October 2, 2009

From the Editor Emeritus / John F. Fink

Basic Catholicism: Spiritual and religious

John F. Fink(Thirty-fourth in a series)

You have probably seen, or perhaps heard, someone comment that he or she “is spiritual but not religious.” It seems to be an excuse for seeking spiritual experiences while avoiding any type of organized religion.

Americans seem always to be seeking the spiritual, searching for spiritual values in our secular society. But many of these people absolutely reject religion like a plague. They see spirituality as freedom but religion as confining.

However, spirituality without religion is incomplete. One can be both spiritual and religious. A good Catholic uses the gifts that religion provides to make him or her more spiritual.

Too much of what passes for spirituality today smacks of a self-improvement system. It is geared toward making one feel better, either physically or mentally. That’s fine as far as it goes, but it doesn’t go far enough.

Religion reaches out to others—or at least it should. It teaches love of God and love of neighbor because of our love for God. It is possible to have spiritual experiences that have no relationship with God, but they are incomplete.

St. Thomas Aquinas said that religion is that part of the virtue of justice in which we human beings publicly and privately give God the worship due to him. When we do that, we combine spirituality with religion. We become both spiritual and religious.

Then we should carry it a bit further and accept Jesus Christ’s call to unite with others in communion with his mystical body, the Church. Through the graces we receive in baptism and the other sacraments, we are connected deeply to Christ and to all others.

Within Catholicism, we are offered all kinds of help to develop our spirituality. Catholicism has a vast body of writings about spirituality, beginning with St. Paul and including Sts. Augustine, Teresa of Avila, John of the Cross, Bernard, Thomas Aquinas, Ignatius of Loyola, Thérèse of Lisieux and numerous others. In more recent times, we have books by Thomas Merton, Henri Nouwen, Basil Pennington and numerous others.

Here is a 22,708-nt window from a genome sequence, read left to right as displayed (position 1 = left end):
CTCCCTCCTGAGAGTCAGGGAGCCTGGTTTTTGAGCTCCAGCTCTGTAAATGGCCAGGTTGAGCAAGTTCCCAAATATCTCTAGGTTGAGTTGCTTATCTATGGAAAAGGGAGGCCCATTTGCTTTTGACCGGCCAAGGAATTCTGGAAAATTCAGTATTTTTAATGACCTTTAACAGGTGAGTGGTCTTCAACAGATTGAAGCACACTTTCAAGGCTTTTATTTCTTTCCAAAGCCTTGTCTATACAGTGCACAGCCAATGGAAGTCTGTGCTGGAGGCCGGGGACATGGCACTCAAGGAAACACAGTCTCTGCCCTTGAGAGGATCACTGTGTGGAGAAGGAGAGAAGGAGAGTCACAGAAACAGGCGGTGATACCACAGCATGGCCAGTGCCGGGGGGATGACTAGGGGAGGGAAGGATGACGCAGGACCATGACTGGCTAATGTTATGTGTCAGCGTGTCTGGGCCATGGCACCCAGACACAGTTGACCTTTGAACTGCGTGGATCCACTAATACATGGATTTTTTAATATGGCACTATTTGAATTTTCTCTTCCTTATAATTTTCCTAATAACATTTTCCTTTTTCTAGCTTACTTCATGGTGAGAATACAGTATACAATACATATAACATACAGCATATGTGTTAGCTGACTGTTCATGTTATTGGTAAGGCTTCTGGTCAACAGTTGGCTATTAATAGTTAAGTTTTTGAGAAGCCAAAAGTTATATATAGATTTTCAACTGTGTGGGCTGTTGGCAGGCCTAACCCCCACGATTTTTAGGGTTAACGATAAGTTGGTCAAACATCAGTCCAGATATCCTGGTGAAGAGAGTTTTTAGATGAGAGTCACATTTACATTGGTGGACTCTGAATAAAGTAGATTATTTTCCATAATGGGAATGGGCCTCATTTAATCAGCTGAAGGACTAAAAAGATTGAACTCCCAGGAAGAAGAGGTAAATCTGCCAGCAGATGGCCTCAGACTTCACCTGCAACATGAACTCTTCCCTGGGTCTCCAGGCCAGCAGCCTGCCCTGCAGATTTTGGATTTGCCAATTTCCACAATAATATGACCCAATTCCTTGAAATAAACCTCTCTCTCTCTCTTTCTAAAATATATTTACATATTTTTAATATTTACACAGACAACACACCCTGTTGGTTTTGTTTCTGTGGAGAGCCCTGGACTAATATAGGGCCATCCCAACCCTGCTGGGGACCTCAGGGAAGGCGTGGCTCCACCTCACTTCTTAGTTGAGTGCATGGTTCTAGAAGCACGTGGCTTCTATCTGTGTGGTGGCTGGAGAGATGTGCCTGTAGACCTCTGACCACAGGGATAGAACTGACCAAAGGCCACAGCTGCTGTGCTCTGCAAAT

The Church offers a variety of spiritualities, including Ignatian, Salesian, Franciscan, Carmelite and Benedictine. Religious orders offer oblate programs—members who are not solemnly professed, but who try to live the charisms of the orders within their particular state in life.

Various forms of meditation and contemplative prayer have always been and continue to be staples of Christian prayer.

Within the Catholic Church, there is some form of spirituality to satisfy anyone. There are charismatic groups for those who find that type of prayer appealing. The rosary is prayed in most parishes for more traditional Catholics. Small Christian communities, faith-sharing groups and Bible study groups are common.

Our churches are available for people to experience their spirituality before the Blessed Sacrament, either in those parishes where perpetual adoration is practiced or simply before the tabernacle.

The point is the Catholic Church provides the opportunity for everyone to be both spiritual and religious. One does not have to choose one or the other. †

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